Author: James Snell

Review—The Raqqa Diaries: Escape from ‘Islamic State’

A review of The Raqqa Diaries: Escape from ‘Islamic State‘, by Samer. Interlink Pub Group (1 March 2017) 112 pages. The Syrian war has produced a great deal of writing, but little of real permanence. Most of its derivative works are journalistic accounts and dry geopolitical analyses. It has yet to produce a new novelist, poet, or memoirist of note, rather than simply providing new material for old hands. Some day, a great book about the Syrian civil war will be written – something that draws deeply from the conflict and sets the tone for a changed nation, region, and world. Such an era-defining conflict will have that effect. The Raqqa Diaries by ‘Samer’, a pseudonymous media activist who documented the daily reality of the occupation of his city by the Islamic State (ISIS), is not that book. Its brief length and episodic narrative do not allow it to reach great literary heights. It is presented too generally, in a way that will render it accessible to Western audiences. Arabic terms, even basic ones, are explained …

A Memoir from Mesopotamia

A review of The Unravelling: High Hopes and Missed Opportunities in Iraq by Emma Sky. New York, NY: PublicAffairs (2015), 402 pages. Emma Sky’s memoir of her time in Iraq captivates. Her account, as a British, female, one-time opponent of the Iraq war, deals with how she administered an Iraqi province in the aftermath of the overthrow of Saddam Hussein. The book documents the years she spent in the country, working closely with the American military — the same organisation she and many like-minded individuals opposed so vigorously in the run up to the war. In the latter role, Sky became associated with what she calls the ‘American tribe’ (despite being a British citizen with little formal guidance from her own government), serving as a political advisor to American officials including Raymond Odierno (‘General O’) and David Petraeus. A great deal of the memoir consists of the realities of administering a newly-liberated nation, with dramatic descriptions of the work the military undertook, the realities of working in a warzone, and interesting dissections – complete with …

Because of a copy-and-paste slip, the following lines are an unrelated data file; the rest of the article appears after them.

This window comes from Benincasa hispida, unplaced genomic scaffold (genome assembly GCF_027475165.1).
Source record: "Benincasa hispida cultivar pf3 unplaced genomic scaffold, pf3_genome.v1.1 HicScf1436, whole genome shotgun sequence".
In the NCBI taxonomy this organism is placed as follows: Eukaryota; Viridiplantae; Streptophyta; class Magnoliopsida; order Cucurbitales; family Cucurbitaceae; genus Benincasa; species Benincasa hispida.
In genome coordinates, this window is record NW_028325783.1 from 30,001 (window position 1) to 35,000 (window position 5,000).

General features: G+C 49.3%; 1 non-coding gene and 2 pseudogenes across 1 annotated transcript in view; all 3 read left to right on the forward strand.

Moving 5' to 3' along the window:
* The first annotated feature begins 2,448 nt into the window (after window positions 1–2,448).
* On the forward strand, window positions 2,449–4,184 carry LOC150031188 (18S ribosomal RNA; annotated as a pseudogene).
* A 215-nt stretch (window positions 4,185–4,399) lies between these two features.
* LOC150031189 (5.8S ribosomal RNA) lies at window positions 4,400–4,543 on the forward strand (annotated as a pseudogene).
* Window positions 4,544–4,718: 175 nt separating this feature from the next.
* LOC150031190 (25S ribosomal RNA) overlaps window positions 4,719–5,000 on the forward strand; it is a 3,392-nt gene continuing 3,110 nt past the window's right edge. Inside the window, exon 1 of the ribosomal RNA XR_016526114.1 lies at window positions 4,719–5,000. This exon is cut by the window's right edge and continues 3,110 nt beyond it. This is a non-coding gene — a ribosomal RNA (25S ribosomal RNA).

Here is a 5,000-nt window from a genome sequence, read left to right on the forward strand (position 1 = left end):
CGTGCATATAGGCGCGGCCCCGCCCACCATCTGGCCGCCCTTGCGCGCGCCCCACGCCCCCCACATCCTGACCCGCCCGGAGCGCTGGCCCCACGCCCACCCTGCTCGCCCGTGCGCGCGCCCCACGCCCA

History and Memory in Syria

The Syrian uprising is on the verge of its fifth anniversary. To a great extent it has become the essential conflict of our times. Despite this – or perhaps because of it – the prospect of peace, despite some apparently encouraging signs from the United Nations, remains a chimera. Much – and understandably so – has been written about what Syria has become, and what led it there: the murders, the torture, the senseless slaughter, the almost inconceivable devastation. There is no shame in this; it is necessary and I have done more than my fair share. But sometimes this analysis is insufficient. Sometimes it is better to write from an unconventional perspective; sometimes what is missing from the equation is a greater sense of historical understanding. Some works do this very well. ISIS: Inside the Army of Terror, the excellent book by Hassan Hassan and Michael Weiss, devotes considerable space to chronicling the origins of the Islamic State. But missing from all this is an idea of the personal experience of many Syrians; and …